Obviously, knowing the market parameters before launching the Dai is impossible. However, they can be estimated after some time collecting data points for target price, market price and deflation using linear regression techniques. For this, we rewrite our model as follows:
MP[t+1] - MP[t] = a*(TP[t] - MP[t]) + b*(d[t] - DRE) + GWN(0,N) + SDS()
y = a*x1 + b*x2 + c
y = MP[t+1] - MP[t]
a is the price spread sensitivity
x1 = TP[t] - MP[t]
b is the deflation spread sensitivity
x2 = d[t]
c = -b*DRE + GWN(0,N) + SDS()
Take the following example simulation. For simplicity, noise and SDS have been suppressed.
The first few data points from this simulation are:
time deflation_rate target_price market_price 1 0.0000000000 0.02000000 0.7100000 0.7100000 2 0.0002499398 0.02000000 0.7100035 0.7070000 3 0.0005174394 0.02090105 0.7100073 0.7055018 4 0.0007059410 0.02225271 0.7100100 0.7050248 5 0.0008714009 0.02374828 0.7100126 0.7051933 6 0.0010386053 0.02519409 0.7100154 0.7057274 7 0.0012218748 0.02648049 0.7100187 0.7064296 8 0.0015093673 0.02755719 0.7100240 0.7071683 9 0.0017469789 0.02841391 0.7100286 0.7078633 10 0.0019230687 0.02906349 0.7100321 0.7084701 ...
With those data points, we can use the previous transformations to calculate y, x1 and x2.
y x1 x2 1 -3.000000e-03 0.000000e+00 0.02000000 2 -1.498243e-03 3.003514e-03 0.02000000 3 -4.769246e-04 4.505518e-03 0.02090105 4 1.684189e-04 4.985211e-03 0.02225271 5 5.341716e-04 4.819378e-03 0.02374828 6 7.022235e-04 4.287993e-03 0.02519409 7 7.386506e-04 3.589007e-03 0.02648049 8 6.950042e-04 2.855691e-03 0.02755719 9 6.068083e-04 2.165273e-03 0.02841391 10 5.000312e-04 1.561968e-03 0.02906349 ...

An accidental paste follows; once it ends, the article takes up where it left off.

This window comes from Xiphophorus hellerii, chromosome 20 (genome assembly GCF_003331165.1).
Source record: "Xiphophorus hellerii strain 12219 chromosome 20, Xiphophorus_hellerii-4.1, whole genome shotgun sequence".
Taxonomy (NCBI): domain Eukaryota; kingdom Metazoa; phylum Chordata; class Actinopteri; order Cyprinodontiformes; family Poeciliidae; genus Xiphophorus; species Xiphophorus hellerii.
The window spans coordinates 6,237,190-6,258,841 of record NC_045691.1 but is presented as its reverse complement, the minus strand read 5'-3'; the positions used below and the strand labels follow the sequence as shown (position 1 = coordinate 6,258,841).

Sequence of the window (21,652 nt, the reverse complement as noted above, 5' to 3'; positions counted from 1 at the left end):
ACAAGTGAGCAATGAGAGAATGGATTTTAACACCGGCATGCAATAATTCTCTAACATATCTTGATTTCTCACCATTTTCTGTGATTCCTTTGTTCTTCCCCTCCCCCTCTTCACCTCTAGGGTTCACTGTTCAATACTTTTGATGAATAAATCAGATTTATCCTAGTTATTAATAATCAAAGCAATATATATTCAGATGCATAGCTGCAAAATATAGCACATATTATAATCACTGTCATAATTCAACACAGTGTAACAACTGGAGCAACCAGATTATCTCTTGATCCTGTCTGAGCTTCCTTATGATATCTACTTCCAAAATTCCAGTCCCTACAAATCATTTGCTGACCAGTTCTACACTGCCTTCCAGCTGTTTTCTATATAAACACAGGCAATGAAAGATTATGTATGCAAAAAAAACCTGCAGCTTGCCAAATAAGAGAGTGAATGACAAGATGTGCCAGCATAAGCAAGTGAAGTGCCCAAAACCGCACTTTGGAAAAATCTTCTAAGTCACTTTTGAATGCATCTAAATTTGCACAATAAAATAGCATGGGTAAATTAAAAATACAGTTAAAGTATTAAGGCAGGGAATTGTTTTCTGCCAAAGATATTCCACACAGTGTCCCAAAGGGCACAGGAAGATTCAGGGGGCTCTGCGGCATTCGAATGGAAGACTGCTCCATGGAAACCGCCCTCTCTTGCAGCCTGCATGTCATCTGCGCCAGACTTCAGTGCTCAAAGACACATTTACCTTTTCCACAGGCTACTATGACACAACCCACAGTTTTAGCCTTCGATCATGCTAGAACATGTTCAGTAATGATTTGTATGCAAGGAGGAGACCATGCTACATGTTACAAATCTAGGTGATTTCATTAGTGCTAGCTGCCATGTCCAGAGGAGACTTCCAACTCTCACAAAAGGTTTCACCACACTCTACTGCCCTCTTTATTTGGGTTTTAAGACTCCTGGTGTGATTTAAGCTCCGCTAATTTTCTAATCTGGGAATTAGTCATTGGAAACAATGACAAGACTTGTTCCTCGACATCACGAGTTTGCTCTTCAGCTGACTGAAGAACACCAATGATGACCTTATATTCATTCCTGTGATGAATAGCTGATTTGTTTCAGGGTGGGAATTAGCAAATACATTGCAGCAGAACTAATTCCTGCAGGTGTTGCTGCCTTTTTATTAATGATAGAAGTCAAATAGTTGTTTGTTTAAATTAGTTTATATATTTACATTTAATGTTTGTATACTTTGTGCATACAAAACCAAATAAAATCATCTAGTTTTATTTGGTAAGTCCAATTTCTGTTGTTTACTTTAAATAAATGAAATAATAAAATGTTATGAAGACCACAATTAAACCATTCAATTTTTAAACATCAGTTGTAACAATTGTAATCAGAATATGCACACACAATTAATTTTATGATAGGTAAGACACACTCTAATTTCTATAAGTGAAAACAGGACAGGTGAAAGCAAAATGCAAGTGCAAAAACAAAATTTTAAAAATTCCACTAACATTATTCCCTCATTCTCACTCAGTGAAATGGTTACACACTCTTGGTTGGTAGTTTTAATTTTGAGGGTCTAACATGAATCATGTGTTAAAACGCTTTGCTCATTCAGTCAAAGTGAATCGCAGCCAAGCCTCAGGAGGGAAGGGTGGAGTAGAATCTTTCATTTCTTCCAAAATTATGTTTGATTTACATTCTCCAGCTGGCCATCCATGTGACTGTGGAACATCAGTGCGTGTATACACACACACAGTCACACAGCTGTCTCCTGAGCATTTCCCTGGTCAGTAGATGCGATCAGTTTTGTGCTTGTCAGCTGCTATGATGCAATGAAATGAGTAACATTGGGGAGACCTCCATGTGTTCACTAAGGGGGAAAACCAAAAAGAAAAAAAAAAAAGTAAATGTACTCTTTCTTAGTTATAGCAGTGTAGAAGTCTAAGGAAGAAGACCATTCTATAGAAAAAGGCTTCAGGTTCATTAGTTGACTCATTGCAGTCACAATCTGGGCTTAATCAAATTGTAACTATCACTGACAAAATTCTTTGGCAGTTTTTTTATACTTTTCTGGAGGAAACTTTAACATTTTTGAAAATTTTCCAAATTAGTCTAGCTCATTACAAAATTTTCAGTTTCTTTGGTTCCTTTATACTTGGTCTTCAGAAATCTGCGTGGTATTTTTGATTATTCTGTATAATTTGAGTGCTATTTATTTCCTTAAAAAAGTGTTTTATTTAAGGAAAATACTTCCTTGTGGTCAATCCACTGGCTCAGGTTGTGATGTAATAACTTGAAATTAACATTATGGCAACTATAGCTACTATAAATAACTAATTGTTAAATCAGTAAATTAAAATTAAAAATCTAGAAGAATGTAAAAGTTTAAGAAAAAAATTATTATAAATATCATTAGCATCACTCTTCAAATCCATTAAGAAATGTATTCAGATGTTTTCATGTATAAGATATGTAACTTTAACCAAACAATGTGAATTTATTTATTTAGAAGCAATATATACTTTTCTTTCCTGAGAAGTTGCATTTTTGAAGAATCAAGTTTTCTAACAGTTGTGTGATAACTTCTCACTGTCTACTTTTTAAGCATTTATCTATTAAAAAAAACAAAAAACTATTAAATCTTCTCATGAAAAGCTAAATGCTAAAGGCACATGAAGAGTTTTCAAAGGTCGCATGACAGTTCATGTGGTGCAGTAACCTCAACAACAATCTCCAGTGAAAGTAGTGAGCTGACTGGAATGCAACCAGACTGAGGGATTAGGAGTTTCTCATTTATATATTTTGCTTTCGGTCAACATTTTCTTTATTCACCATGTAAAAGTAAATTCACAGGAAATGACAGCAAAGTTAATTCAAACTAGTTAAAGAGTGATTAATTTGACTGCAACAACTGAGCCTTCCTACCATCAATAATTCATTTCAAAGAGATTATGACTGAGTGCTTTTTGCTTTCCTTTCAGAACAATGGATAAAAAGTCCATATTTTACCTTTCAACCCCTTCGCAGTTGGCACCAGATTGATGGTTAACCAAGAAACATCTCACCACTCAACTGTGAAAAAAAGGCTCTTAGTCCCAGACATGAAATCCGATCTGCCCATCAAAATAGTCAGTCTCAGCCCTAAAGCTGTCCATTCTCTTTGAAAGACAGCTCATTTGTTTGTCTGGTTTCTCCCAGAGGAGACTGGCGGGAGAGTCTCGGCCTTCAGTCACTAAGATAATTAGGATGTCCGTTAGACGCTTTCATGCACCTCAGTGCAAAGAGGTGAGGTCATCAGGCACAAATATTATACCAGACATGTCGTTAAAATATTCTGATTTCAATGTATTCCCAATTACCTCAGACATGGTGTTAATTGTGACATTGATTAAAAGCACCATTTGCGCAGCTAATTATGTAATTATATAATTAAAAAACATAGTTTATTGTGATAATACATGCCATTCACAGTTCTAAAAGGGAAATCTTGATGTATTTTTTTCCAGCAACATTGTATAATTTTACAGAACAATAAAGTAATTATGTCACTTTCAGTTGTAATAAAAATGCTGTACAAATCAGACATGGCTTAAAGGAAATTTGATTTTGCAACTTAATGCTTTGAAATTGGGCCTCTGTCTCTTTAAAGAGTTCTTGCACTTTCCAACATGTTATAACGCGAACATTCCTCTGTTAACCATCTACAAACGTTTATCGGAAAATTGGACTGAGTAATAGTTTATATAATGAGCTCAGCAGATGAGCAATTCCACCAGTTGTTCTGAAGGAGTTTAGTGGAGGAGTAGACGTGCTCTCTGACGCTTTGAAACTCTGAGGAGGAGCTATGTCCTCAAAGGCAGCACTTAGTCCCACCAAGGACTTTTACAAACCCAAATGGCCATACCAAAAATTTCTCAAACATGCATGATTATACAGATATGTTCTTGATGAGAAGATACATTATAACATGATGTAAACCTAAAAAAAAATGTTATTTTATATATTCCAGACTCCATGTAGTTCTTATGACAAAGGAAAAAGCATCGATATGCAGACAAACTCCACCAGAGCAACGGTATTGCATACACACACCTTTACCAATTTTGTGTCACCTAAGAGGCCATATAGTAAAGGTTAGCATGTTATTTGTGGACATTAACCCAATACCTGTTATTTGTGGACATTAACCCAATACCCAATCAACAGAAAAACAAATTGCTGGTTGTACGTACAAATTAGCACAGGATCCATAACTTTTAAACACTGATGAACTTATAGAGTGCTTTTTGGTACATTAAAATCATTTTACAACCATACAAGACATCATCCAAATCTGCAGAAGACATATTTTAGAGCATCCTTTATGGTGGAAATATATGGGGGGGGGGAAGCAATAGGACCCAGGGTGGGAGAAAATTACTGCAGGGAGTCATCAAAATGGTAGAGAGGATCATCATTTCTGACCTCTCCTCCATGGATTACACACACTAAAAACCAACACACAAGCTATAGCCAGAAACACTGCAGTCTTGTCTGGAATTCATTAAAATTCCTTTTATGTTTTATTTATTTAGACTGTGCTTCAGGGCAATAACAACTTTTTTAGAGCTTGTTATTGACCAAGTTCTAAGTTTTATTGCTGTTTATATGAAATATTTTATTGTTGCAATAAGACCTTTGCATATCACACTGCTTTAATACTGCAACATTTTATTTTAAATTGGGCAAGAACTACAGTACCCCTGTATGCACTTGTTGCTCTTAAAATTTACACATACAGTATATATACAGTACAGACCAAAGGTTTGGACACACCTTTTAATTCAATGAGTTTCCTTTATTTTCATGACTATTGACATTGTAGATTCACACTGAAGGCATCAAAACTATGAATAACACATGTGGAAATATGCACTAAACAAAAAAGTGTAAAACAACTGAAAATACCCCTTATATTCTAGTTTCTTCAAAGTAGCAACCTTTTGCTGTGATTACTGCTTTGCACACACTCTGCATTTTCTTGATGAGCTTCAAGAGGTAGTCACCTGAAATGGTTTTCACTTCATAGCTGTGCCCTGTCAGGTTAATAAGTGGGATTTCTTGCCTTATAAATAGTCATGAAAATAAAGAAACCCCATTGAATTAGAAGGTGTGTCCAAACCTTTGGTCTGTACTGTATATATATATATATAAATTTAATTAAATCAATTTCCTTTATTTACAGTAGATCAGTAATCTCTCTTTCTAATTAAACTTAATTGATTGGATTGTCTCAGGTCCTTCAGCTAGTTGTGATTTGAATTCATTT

If we fit a linear model through this data, we get:
c a b -0.009 0.500 0.300
Because there’s no noise or SDS, we can calculate the DRE
c = -b * DRE -0.009 = -0.3 * DRE DRE = -0.009 / 0.3 = 0.03
If we add noise to the same simulation, the estimates change a little bit, but are still quite close to the actual values:
a b DRE 0.44451131 0.26882253 0.02988092
The caveat to this approach is that if shocks in demand and supply have a significant effect on the market price, the estimated values will be less meaningful. That’s because the SDS function is a non-linearity in the model. Therefore, the estimation process should be carefully carried out by analysts who can identify times where the market seems to deviate from normal behavior, so as to remove the corresponding data points from the analysis. Suppose we add an SDS between days 5 and 10 to the previous example:
If we fit a linear model on the full dataset, the estimated values we get are quite off:
a b DRE 0.07136885 0.01657426 0.02433765
But it seems clear from looking at the chart that the market behavior between days 5 and 10 is unusual. So we can instead fit the model only using data from days 15 to 30, for instance. The results are much closer to the actual values:
a b DRE 0.52544565 0.38010142 0.03005181
Only time will tell how hard it will be to make these assessments on real world data. Until then, several different scenarios should be simulated so that the best possible controller parameters can be set before the launch of the Dai.
The price of the Dai will be determined by the market. Maker can indirectly move the market price towards the target price by incentivizing agents to borrow or hold Dai, via dynamic adjustment of the deflation rate of the Dai, i.e. the rate at which the target price of the Dai changes relative to the SDR. This can be accomplished using a feedback control system.
Properly setting up such a controller requires one to model the market behavior. One possible model has been described in this paper. Before the Dai launches, tuning of control parameters must be based on assumptions about the market, but some time after launch the model can be more accurately described by estimates based on real world data, and the controller can be modified as often as necessary to adapt to new realities.
Further studies should be carried out by the community on the subject of Dai stability. Possible fields range from simulation of alternative scenarios using the previously described market model and controller, to more advanced market modeling, control and regression techniques.
Published: August, 5th 2016
By Ferdi and Sukran
Further discussion available at https://chat.makerdao.com/channel/dai-mechanics